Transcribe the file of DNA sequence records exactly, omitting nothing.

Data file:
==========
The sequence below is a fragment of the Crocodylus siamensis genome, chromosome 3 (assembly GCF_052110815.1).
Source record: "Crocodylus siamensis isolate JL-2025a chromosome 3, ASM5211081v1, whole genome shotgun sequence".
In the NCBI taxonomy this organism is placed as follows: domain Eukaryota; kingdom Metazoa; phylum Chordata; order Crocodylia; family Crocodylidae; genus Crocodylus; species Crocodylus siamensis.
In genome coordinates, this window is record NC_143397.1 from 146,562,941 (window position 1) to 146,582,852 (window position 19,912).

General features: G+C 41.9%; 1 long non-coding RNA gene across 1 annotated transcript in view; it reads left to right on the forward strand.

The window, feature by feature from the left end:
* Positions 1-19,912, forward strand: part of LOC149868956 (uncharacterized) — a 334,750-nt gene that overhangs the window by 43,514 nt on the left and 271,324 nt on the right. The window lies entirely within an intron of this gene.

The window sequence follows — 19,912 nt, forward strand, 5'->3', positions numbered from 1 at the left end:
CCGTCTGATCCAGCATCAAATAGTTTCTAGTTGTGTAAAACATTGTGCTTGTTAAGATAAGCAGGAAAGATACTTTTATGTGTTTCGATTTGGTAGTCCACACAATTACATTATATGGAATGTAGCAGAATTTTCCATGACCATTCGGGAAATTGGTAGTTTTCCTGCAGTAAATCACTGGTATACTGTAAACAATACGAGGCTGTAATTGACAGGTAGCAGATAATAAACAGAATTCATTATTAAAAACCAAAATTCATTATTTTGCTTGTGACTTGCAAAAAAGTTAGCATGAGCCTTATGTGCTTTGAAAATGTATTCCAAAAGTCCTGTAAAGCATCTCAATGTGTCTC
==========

The sequence below is a fragment of the Crocodylus siamensis genome, chromosome 3 (assembly GCF_052110815.1).
Source record: "Crocodylus siamensis isolate JL-2025a chromosome 3, ASM5211081v1, whole genome shotgun sequence".
In the NCBI taxonomy this organism is placed as follows: domain Eukaryota; kingdom Metazoa; phylum Chordata; order Crocodylia; family Crocodylidae; genus Crocodylus; species Crocodylus siamensis.
In genome coordinates, this window is record NC_143397.1 from 146,562,941 (window position 1) to 146,582,852 (window position 19,912).

General features: G+C 41.9%; 1 long non-coding RNA gene across 1 annotated transcript in view; it reads left to right on the forward strand.

The window, feature by feature from the left end:
* Positions 1-19,912, forward strand: part of LOC149868956 (uncharacterized) — a 334,750-nt gene that overhangs the window by 43,514 nt on the left and 271,324 nt on the right. The window lies entirely within an intron of this gene.

The window sequence follows — 19,912 nt, forward strand, 5'->3', positions numbered from 1 at the left end:
CCGTCTGATCCAGCATCAAATAGTTTCTAGTTGTGTAAAACATTGTGCTTGTTAAGATAAGCAGGAAAGATACTTTTATGTGTTTCGATTTGGTAGTCCACACAATTACATTATATGGAATGTAGCAGAATTTTCCATGACCATTCGGGAAATTGGTAGTTTTCCTGCAGTAAATCACTGGTATACTGTAAACAATACGAGGCTGTAATTGACAGGTAGCAGATAATAAACAGAATTCATTATTAAAAACCAAAATTCATTATTTTGCTTGTGACTTGCAAAAAAGTTAGCATGAGCCTTATGTGCTTTGAAAATGTATTCCAAAAGTCCTGTAAAGCATCTCAATGTGTCTC